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Protecting Amazon’s workforce includes the workers we don’t see

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Oxfam joined a group of sustainably responsible investors at Amazon's 2019 annual general meeting of shareholders in Seattle. The author is the third from the right. Photo: Paloma Muñoz

Oxfam joins Amazon shareholder meeting to #AsktheCEO Jeff Bezos to address human rights risks

It’s been about a year since I attended the last Amazon shareholder meeting in Seattle, and things are definitely different this time around. Today, May 27, Amazon is holding its first virtual shareholder meeting. We recognize this is necessary for the time; however, we have joined with other advocates to voice our concerns that a virtual Annual General Meeting can’t be the “new normal” once we get through the current crisis.

This year, Oxfam’s shareholder proposal made it on the ballot for an investor vote, giving us an opportunity to tell the company, its board, and fellow investors that it is time to act to protect workers throughout its supply chain.

Daily global headlines about worker concerns and worker walkouts during the COVID-19 crisis, and the collapse of Amazon’s HQ2 plan show the tangible impact of negative stakeholder views of Amazon’s record on labor and human rights. Just two weeks ago, APG and New York City Retirement Systems, which hold a $4 billion investment in Amazon, called on the company to demonstrate action and oversight with respect to workers’ rights—because as of now, Amazon’s actions have been gravely inadequate.

What are we asking Amazon to do?

We are calling on the company to conduct at least one human rights impact assessment (or HRIA) in a high-risk sector that the company identifies. What is an HRIA? It’s a process that evaluates the impacts corporate activities are having, have had, or might have on human rights. HRIAs can take various shapes and be led by different stakeholders, but they should share the goal of protecting human rights and improving accountability among stakeholders.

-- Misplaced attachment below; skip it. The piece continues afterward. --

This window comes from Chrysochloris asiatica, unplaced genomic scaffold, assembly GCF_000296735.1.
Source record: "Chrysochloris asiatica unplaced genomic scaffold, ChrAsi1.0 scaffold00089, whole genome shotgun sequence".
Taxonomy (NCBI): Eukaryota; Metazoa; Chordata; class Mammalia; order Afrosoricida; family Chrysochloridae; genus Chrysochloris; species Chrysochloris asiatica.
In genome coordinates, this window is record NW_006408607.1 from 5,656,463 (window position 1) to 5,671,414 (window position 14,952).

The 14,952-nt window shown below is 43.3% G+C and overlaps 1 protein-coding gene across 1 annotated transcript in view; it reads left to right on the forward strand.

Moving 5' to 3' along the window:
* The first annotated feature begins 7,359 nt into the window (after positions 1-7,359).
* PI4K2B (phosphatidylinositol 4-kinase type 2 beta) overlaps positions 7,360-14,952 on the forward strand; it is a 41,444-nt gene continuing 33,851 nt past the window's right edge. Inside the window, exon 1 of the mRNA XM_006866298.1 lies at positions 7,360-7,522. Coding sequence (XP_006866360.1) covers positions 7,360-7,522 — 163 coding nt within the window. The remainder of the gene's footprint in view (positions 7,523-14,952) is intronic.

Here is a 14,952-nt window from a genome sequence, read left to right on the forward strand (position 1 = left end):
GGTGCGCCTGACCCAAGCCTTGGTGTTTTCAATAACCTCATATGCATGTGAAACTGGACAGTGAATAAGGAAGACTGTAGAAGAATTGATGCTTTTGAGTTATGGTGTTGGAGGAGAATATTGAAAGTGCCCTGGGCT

Although it is encouraging to see Amazon’s recent steps toward incremental improvements, outlined in the company’s Global Human Rights Principles and Supplier Code of Conduct, these plans lack the details essential to a robust HRIA, such as:

  • When will the assessment start?
  • How long will it take?
  • Which stakeholders will be engaged?
  • Who will conduct it and what methodology will they employ?
  • What actions will Amazon take to mitigate risks identified?
  • And most importantly—will any of this information be disclosed publicly?

Last October we gave Amazon guidance on how it could make key improvements to these new policies, and still our question to the company is as valid as ever: How will it reduce human rights risks in its supply chain? Amazon is making record profits during this crisis and says it will invest around $4 billion this quarter to support workers during COVID-19. Yet workers continue to voice their concerns over the lack of basic protections.

Here's what we asked Jeff Bezos

You are making a difference

During the last month, Oxfam has collected more than 52,000 signatures from consumers calling on the US supermarket sector, including Amazon-owned Whole Foods, to protect its workforce and reduce human rights risks. We also received over 200,000 signatures on our Behind the Barcodes petition calling companies to address human rights risks in their supply chains.

Consumers and shareholders are losing faith in companies that don’t take these issues seriously. Hopefully, we will get the right response from Amazon about how it will make lasting changes to support and listen to its workers.

Help protect supermarket workers by adding your voice to our petition.

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